I’m Going Back To Old Kentucky #280

From October 1, 2010 through to the end of September 2011, we will, each day, celebrate the life of Bill Monroe by sharing information about him and those people who are associated with his life and music career. This information will include births and deaths; recording sessions; single, LP and CD release dates; and other interesting tidbits. Richard F. Thompson is responsible for the research and compilation of this information. We invite readers to share any tidbits, photos or memories you would like us to include.

  • July 7, 1934 Jim Smoak was born in Walterboro, South Carolina. *
  • July 7, 1958 Edd Mayfield died of leukemia after becoming ill while on the road with the band, and, within three days of being stricken, he died at a hospital in Bluefield, West Virginia. He was 32.
  • July 7, 1990 Recordings for video – Bill Monroe’s Opry performance was recorded by Steve Gebhardt. **
  • July 7, 1992 The Nashville music industry held a Bill Monroe Dinner Tribute at the Maxwell House Hotel, in Nashville, Tennessee.
  • July 7, 1994 Bill Monroe appeared at a memorial service for Ralph Rinzler held at the Festival Of American Folklife in Washington DC, an annual event staged generally from the last weekend in June through to the first weekend of July.
  • July 7, 2010 Lucky Saylor, former Blue Grass Boy, passed away in Lewes, Delaware. He was 85 years old.  ***

* Jim Smoak played the banjo for Bill Monroe during the early 1950s, taking over from Sonny Osborne at the end of the latter’s first stint as a Blue Grass Boy.

Smoak learned to play the banjo at an early age, helped by being able to listen to Snuffy Jenkins on WIS radio six days a week. His first job was on Knoxville’s WROL radio.

After leaving Bill Monroe he worked for Little Jimmy Dickens, Hylo Brown and the Timberliners, and Arthur Smith’s Cracker Jacks, recording with the last two. He has two albums on the Folk Lyric label and two for Copper Creek Records.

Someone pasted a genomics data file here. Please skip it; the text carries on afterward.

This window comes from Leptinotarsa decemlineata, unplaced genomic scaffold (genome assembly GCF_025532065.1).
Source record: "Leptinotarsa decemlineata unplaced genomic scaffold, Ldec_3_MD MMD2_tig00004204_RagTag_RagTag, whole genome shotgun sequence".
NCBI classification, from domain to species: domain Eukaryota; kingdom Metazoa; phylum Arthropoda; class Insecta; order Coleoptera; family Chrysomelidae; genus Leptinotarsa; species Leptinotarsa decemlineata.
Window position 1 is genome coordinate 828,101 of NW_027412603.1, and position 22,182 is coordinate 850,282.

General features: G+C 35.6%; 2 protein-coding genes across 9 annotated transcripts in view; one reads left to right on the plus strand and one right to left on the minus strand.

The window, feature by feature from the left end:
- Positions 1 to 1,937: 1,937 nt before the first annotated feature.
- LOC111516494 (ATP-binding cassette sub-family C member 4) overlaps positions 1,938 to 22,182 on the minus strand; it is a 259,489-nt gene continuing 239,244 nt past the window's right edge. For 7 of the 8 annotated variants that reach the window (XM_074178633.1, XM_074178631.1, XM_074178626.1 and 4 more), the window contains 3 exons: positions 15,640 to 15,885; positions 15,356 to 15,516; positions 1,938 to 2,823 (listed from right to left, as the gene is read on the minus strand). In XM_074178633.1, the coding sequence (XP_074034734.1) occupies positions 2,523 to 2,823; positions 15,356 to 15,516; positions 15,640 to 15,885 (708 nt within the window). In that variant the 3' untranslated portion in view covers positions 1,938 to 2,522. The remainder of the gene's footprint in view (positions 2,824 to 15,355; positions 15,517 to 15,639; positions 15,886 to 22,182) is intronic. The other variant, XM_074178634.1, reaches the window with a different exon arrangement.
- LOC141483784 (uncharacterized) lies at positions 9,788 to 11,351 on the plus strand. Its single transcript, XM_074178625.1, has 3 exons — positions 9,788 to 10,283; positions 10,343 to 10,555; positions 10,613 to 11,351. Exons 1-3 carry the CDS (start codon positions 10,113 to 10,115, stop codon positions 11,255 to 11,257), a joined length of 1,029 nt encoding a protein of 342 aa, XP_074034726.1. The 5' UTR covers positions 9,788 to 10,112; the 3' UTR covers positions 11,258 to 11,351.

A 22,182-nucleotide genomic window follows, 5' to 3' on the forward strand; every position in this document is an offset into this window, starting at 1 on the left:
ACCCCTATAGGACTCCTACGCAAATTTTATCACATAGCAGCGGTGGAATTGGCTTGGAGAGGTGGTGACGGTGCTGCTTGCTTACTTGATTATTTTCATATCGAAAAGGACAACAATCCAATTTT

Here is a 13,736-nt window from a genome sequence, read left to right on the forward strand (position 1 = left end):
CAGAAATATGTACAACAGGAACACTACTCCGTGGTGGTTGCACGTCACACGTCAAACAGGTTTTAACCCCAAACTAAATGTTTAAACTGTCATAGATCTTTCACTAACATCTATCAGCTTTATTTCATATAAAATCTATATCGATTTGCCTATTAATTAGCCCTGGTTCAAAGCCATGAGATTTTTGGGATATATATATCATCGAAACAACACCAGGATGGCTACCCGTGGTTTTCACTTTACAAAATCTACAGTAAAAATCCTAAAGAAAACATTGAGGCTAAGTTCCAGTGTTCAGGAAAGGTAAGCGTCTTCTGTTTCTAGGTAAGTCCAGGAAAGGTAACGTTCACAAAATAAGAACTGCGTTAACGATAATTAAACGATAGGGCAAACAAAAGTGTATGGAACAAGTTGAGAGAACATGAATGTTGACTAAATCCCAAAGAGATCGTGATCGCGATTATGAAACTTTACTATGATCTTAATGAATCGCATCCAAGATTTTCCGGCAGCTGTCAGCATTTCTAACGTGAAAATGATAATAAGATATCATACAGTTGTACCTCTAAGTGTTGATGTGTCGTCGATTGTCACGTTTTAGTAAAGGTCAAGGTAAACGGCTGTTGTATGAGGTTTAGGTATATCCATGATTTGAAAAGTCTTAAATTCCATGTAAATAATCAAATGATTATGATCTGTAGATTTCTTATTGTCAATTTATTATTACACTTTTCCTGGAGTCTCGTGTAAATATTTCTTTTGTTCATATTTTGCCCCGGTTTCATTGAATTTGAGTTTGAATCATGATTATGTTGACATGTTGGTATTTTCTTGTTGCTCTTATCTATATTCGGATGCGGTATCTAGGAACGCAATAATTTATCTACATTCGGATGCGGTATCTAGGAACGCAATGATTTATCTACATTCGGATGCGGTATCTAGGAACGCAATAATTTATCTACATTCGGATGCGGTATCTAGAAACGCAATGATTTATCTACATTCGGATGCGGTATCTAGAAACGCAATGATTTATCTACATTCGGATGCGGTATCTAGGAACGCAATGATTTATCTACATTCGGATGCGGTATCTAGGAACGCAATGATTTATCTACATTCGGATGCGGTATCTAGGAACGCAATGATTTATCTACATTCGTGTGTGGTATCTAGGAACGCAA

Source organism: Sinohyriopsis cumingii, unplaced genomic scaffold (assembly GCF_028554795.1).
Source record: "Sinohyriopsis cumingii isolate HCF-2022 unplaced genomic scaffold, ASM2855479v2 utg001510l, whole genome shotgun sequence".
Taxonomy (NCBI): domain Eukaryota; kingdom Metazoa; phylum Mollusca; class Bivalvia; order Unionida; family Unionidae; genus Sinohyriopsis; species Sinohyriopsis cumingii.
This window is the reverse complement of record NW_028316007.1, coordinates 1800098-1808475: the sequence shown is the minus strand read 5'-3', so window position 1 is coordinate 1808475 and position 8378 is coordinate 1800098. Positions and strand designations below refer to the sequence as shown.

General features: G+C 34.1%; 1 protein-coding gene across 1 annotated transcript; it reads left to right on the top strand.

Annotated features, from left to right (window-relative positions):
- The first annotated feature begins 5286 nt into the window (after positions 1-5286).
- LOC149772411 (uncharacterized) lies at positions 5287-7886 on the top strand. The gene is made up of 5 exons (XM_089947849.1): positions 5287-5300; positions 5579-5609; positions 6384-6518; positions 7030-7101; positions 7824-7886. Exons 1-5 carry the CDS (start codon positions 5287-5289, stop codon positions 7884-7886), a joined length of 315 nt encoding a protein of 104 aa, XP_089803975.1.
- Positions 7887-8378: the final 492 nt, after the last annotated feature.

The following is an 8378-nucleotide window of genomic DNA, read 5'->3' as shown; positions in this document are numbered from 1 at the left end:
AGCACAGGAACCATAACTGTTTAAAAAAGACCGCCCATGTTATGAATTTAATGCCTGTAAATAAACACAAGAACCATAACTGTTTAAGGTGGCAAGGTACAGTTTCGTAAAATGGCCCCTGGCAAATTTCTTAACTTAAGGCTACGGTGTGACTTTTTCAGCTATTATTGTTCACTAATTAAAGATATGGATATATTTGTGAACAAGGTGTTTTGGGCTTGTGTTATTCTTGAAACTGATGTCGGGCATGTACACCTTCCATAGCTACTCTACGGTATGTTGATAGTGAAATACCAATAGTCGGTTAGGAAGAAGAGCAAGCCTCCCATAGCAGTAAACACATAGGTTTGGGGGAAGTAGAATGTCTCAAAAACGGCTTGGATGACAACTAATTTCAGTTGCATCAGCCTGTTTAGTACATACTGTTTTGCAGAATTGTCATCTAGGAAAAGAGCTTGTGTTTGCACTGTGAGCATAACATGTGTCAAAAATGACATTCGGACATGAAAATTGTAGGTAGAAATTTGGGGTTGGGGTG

More recently he has been involved in the Old Stable, a restaurant in Bardstown, Kentucky, providing a mix of good food and good music.

** Both of Bill Monroe’s Saturday shows were recorded for use in the documentary Bill Monroe, Father of Bluegrass Music (OC-1001).

During the matinee performance the Blue Grass Boys played In Despair, Farewell Blues, Just A Little Talk with Jesus, John Henry and Tombstone Junction. In the evening they performed Watermelon on the Vine, Mary Jane, Will You Be Mine? Tellico Plains, Footprints in the Snow and Raw Hide.

The Blue Grass Boys were Tom Ewing [guitar], Blake Williams [banjo], Tater Tate [fiddle] and Billy Rose [bass].

A segment of each of these tunes; Farewell Blues, Tombstone Junction, Watermelon on the Vine and Raw Hide were included in the film.

*** Lucky Saylor was an original member of Earl Taylor’s Stoney Mountain Boys.

During the early 1990s he worked with Buzz Busby.

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About the Author

Richard Thompson

Richard F. Thompson is a long-standing free-lance writer specialising in bluegrass music topics. A two-time Editor of British Bluegrass News, he has been seriously interested in bluegrass music since about 1970. As well as contributing to that magazine, he has, in the past 30 plus years, had articles published by Country Music World, International Country Music News, Country Music People, Bluegrass Unlimited, MoonShiner (the Japanese bluegrass music journal) and Bluegrass Europe. He wrote the annotated series I'm On My Way Back To Old Kentucky, a daily memorial to Bill Monroe that culminated with an acknowledgement of what would have been his 100th birthday, on September 13, 2011.